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Two investigations into Little Rock Police Chief Keith Humphrey unfinished as he prepares to step down

Humphrey’s Dec. 31 actions still subject of two inquiries by Joseph Flaherty | May 4, 2022 at 5:13 a.m.
Little Rock Police Chief Keith Humphrey is shown in this file photo.

Two investigations examining Little Rock Police Chief Keith Humphrey's actions during a Dec. 31 shooting incident remain ongoing, officials confirmed Tuesday, one day after the mayor announced that the police chief will step down later this month.

Humphrey, 58, will retire May 20 after roughly three years in the chief's office, Mayor Frank Scott Jr. said Monday.

On New Year's Eve, Humphrey was on patrol like other members of the department's command staff when the chief encountered a disturbance at an Asher Avenue gas station.

An armed individual at the scene opened fire following an altercation, and Humphrey fired his weapon at the suspect, according to the authorities' account of the incident.

The suspect, Taz Hayes, was apparently uninjured. One individual was wounded in the shooting. Hayes has pleaded innocent to a first-degree battery charge, court records show.

Prosecutors of the Sixth Judicial District, which encompasses Pulaski and Perry counties, as well as Police Department officials have yet to conclude inquiries related to Humphrey, officials indicated Tuesday.

At Little Rock's request, Arkansas State Police officials investigated the shooting that left the victim wounded in addition to Humphrey's use of force.

State Police officials submitted the investigative case file regarding Humphrey's use of force to prosecutors in February. Prosecutors are expected to make a determination about whether Humphrey's response complied with the law.

When reached via email Tuesday and asked about the investigation's status, Prosecuting Attorney Larry Jegley wrote, "The matter remains under review."

Asked if it would matter in terms of criminal exposure for Humphrey should his last day arrive before prosecutors make a charging decision, Jegley suggested it would not.

"Our process does not allow outside factors to influence anything in our review protocol," he wrote.

Officials within the Little Rock Police Department are conducting a separate investigation into Humphrey's actions.

If the internal investigation follows the course of similar inquiries, officials can be expected to assess whether Humphrey violated departmental policies in connection to the New Year's Eve incident.

Police Department spokesman Mark Edwards said via email Tuesday that the investigation is ongoing.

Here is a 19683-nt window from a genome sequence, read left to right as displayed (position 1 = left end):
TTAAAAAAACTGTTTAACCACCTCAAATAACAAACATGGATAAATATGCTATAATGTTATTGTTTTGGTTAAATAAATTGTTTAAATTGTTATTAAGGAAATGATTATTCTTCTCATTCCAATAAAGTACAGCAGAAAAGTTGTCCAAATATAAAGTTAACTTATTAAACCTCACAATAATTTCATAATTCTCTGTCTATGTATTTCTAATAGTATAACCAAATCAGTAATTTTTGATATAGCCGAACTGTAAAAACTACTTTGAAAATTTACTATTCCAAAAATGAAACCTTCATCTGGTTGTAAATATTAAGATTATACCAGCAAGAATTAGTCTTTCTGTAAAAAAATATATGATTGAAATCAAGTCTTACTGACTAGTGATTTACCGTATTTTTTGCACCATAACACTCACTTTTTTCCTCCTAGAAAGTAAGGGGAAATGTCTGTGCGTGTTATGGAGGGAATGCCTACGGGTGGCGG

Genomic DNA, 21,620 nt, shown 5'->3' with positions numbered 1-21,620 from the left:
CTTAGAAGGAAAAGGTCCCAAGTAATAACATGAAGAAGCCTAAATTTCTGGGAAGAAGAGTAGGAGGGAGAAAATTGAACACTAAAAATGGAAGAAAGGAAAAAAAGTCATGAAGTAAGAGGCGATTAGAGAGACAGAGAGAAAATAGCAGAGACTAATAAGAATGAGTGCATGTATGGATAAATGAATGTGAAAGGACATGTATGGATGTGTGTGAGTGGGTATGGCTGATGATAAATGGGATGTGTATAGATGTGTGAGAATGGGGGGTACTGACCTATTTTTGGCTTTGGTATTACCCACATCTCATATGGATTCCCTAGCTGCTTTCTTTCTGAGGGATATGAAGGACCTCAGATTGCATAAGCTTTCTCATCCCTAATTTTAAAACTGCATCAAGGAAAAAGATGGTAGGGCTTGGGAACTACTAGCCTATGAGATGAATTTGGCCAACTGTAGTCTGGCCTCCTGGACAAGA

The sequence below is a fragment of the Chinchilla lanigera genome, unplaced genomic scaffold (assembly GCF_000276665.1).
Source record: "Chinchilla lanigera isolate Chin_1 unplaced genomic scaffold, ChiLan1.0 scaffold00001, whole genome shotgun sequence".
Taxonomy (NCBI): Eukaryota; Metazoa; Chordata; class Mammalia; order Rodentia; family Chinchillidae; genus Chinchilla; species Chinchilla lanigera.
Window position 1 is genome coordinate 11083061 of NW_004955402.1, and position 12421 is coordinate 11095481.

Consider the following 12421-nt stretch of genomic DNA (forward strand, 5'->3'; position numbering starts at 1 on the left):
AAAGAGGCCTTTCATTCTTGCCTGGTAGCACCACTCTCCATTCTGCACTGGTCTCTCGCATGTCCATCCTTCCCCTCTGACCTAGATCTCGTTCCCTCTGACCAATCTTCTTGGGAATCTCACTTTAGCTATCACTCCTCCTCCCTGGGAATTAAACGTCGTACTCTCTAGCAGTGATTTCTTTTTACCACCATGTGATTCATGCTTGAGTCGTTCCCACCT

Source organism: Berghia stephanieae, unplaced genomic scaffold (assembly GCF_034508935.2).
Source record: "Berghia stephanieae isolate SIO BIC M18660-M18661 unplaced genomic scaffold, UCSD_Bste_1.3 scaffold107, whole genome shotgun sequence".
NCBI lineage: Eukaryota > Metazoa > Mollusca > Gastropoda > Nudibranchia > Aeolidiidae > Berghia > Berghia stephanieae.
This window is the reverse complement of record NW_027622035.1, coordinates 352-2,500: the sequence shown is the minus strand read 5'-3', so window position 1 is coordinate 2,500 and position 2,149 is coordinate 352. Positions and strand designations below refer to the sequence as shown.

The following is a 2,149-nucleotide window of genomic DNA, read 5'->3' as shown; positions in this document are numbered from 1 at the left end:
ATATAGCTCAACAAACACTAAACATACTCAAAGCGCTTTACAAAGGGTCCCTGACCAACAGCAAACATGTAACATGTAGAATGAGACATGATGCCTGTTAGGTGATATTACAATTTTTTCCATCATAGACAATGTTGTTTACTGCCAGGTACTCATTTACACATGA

It's unclear how any possible disciplinary action for Humphrey that results from the internal investigation would play out if the probe has not concluded by May 20.

Edwards and another police official did not respond Tuesday when asked when the department expects the investigation to be completed.

They also did not respond to the question of whether it would affect any disciplinary action tied to the investigation should the chief step down before it has concluded.

In response to questions about the investigations from the Arkansas Democrat-Gazette, Scott's spokesman Aaron Sadler said in a text message Tuesday that the mayor had no comment.

Michael Laux, an attorney who represented Humphrey in the police chief's now-dismissed 2020 counter-suit against a series of his opponents, did not respond to emailed questions Tuesday regarding the twin investigations pertaining to the chief.

Scott did not mention the two investigations in Monday's statement announcing Humphrey's plan to step down.

Likewise, Humphrey did not refer to the inquiries in an April 26 memo addressed to Scott that notified the mayor of his intention to retire.

"Violent crime has increased in cities across the country in the past months, and I appreciate Chief Humphrey as an effective, innovative leader who has worked hard to develop community relationships and reduce crime in Little Rock," Scott said in a statement Monday.

"Our next police chief will be expected to build on those efforts, while recognizing the immediate need to make our streets safer for residents," he added. "At the same time, the new chief will be an integral part of our holistic and collaborative approach to reducing violence."

Assistant Chief Crystal Young-Haskins will serve as interim chief beginning May 21 while the city searches for Humphrey's replacement.


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